February 22, 2024


Technology/Tech News – Get all the latest news on Technology, Gadgets with reviews, prices, features, highlights and specificatio

Nunatak – review of the board game about ice temples

Nunatak – review of the board game about ice temples

As I write this, it is temporarily snowing outside and temperatures are well below freezing. This fits well with the theme of Nunatak (Cosmos), a game by Kane Klenko in which we create an ice temple.

Rules: The most important details during the process

Geologically speaking, nunatak are actually mountaintops that rise from glaciers or ice masses, but the game's instructions make them the tops of ice temples built by a forgotten civilization. We, the players, are tribesmen who contribute to building the temple. We do this by taking one of the four cards shown and placing the ice block on the floor plate showing the same card symbol.

Nunatak - Temple Building - Photography by Kosmos

Meaning of cards in Nunatak

Cards are not only used to place blocks, but also form a central mechanic of the game, the deck of sets. Most card types award more points at the end of the game the more points you have, some act as multipliers and two types have additional functions. With workers I can swap two floor tiles for free before my turn if I don't like the location of the construction site, and with elders I can have one of my two blessing cards face up. These Blessing cards always have a positive effect, and depending on the card, I can use them immediately, at some point during the game, or at the end of the game.

Otherwise, all the trades required to build the temple are represented: master builders plan the temple complex; Artisans cut blocks of ice; They bring their animals to the construction site. Ice sculptors decorate the blocks with ornaments.

See also  A couple of stars create a 'fingerprint' in the image taken by the James Webb Space Telescope
Game 23 in Essen: Nunatak - Cards - Photography by Axel Bongart
Game 23 in Essen: Nunatak – Cards – Photography by Axel Bongart

Nunatak and the tip of the iceberg

So we build block after block on the base plate until sooner or later four blocks form the cornerstone of a square on which another level must be placed. This way we build upwards. If a tribe member has the most ice blocks between the corner posts, he gets five points. Depending on the constellation, the remaining players can still get a point or two, but sometimes they come up empty-handed. Therefore, you should carefully plan your construction site so as not to provide your competitors with opportunities to do high-scoring work.

But at some point, you can't avoid doing something good for your fellow players. Finally, the free space becomes smaller and smaller. If you build on a higher floor, you get points for the number of columns of your color. This makes it all a tactical matter in fairly uncomplicated gameplay. Each player also has their own building path, where a small ice cube moves up once a row of blocks is closed (something that is often forgotten). Higher numbers on the track are important if you decide to collect cards with major game makers. Because cards are multipliers at the end of the game. If you only have one of them, the large number on the track will be of little use.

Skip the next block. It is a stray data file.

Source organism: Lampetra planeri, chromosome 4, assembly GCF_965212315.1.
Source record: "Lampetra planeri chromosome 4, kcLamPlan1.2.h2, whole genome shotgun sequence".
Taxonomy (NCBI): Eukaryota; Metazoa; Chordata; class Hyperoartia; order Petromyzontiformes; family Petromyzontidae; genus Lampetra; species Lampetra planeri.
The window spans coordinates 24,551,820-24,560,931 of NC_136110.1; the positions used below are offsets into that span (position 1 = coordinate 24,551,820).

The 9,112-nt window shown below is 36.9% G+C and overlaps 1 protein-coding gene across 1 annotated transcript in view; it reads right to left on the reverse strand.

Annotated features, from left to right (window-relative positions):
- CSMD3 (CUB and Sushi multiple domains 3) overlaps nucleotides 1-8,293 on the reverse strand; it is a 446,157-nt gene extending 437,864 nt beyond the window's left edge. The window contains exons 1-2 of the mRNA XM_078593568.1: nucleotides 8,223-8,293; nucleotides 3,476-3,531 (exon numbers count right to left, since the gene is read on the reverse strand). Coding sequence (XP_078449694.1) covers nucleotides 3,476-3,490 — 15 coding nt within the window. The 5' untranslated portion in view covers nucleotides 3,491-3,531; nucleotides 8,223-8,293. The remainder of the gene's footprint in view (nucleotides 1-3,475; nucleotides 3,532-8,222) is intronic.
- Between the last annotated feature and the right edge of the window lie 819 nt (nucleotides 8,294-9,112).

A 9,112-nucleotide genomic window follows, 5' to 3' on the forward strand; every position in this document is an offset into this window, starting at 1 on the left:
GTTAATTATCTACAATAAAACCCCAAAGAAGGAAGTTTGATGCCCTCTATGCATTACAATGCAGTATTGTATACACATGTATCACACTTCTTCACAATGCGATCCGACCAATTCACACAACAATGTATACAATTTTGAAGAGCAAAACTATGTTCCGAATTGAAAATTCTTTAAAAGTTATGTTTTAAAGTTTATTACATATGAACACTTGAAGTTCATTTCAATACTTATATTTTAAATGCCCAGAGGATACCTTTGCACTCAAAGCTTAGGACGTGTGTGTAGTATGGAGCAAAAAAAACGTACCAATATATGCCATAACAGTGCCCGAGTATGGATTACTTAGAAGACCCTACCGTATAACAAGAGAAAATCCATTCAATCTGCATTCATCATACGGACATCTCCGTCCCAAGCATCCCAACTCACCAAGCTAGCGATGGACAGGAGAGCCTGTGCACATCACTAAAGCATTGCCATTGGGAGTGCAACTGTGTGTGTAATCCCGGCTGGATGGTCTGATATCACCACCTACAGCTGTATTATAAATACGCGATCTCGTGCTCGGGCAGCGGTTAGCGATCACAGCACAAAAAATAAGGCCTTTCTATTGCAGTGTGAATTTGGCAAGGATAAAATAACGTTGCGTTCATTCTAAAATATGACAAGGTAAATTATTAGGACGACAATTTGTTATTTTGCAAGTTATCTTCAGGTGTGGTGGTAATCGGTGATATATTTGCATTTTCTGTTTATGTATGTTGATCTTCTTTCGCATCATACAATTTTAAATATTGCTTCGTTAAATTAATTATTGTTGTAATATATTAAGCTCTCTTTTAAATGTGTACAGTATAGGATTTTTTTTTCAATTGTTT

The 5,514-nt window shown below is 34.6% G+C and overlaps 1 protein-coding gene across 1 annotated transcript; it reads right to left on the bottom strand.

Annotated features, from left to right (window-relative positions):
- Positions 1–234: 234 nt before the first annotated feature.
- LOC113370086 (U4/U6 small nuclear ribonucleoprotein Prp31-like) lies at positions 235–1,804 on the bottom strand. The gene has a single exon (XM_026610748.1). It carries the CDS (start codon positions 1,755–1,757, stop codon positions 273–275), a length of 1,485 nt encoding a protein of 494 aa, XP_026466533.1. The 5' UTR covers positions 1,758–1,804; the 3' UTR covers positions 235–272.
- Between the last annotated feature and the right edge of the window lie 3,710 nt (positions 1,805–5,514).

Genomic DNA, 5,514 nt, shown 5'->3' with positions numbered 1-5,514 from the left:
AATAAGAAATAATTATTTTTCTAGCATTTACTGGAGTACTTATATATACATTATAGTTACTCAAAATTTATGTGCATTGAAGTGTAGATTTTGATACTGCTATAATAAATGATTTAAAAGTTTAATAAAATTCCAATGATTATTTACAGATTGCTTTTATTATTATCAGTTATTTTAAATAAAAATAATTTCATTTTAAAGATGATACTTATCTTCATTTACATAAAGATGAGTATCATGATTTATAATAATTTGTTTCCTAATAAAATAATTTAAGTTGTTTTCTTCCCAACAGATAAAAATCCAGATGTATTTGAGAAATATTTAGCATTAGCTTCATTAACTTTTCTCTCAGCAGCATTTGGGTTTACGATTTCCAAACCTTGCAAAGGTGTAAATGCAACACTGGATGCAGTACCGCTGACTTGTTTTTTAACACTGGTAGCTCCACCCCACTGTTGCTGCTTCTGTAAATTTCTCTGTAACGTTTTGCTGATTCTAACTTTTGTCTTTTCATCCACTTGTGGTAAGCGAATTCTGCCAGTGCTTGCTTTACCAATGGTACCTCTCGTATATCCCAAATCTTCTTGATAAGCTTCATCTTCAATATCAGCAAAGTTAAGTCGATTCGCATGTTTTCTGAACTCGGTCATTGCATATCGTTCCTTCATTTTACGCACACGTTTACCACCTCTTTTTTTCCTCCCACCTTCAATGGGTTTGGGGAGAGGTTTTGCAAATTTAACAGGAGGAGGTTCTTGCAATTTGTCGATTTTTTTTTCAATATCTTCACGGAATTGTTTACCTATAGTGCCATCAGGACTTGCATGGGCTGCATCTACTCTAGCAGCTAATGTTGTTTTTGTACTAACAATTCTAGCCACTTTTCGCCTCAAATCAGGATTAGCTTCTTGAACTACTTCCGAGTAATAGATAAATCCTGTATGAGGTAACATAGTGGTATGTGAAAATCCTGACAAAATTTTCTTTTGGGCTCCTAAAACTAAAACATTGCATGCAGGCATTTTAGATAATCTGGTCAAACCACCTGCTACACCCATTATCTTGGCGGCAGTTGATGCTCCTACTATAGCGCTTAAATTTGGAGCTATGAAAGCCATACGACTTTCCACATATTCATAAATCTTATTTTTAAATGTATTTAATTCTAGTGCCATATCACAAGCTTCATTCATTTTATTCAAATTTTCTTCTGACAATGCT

Game 23 in Essen: Nunatak - Photo by Axel Bongart
Game 23 in Essen: Nunatak – Photo by Axel Bongart

Evaluation in Nunatak

The game ends for three players once the fourth block is placed on the top level. Then the player with the most blocks built on the edge can place the top of the temple. Since this alone would not be a crowning achievement, he also received seven points for the honor.

See also  Published the first complete sequencing of the gap-free human genome | Genetics

In a four-player game, you play with fewer ice blocks and one ice block of each color is placed next to the final card that is only used with that number of players. Here players can then enter the last two blocks that meet the condition on the card best or second best. Then it's time to evaluate the different cards. There could then be more surprises and the leading players could suddenly catch up and overtake them.

Visually beautiful and comically compelling

Nunatak is a family game in terms of its requirements, but it stands out from the crowd with its 3D look and also convinces me in terms of gameplay. The mechanics aren't really new, but they tie in well with the theme.

The material is amazing and it looks really amazing when the temple is finally built. The 3 x 3 x 3 centimeter blocks fit perfectly into the panel recesses thanks to two small baffles at the bottom, and the cross bars at the top ensure secure fixation to the corner posts. Nunatak board game - box - image of Cosmos

The instructions and card texts leave no questions unanswered, and Quanchai Moriya's illustrations are detailed and truly beautiful to look at. A single-player version of the game has even been considered, although it is difficult to play with two imaginary characters. Although I personally am not a fan of ice and snow in real life, I really enjoy traveling to the uncomfortable Antarctic region for my nunatak.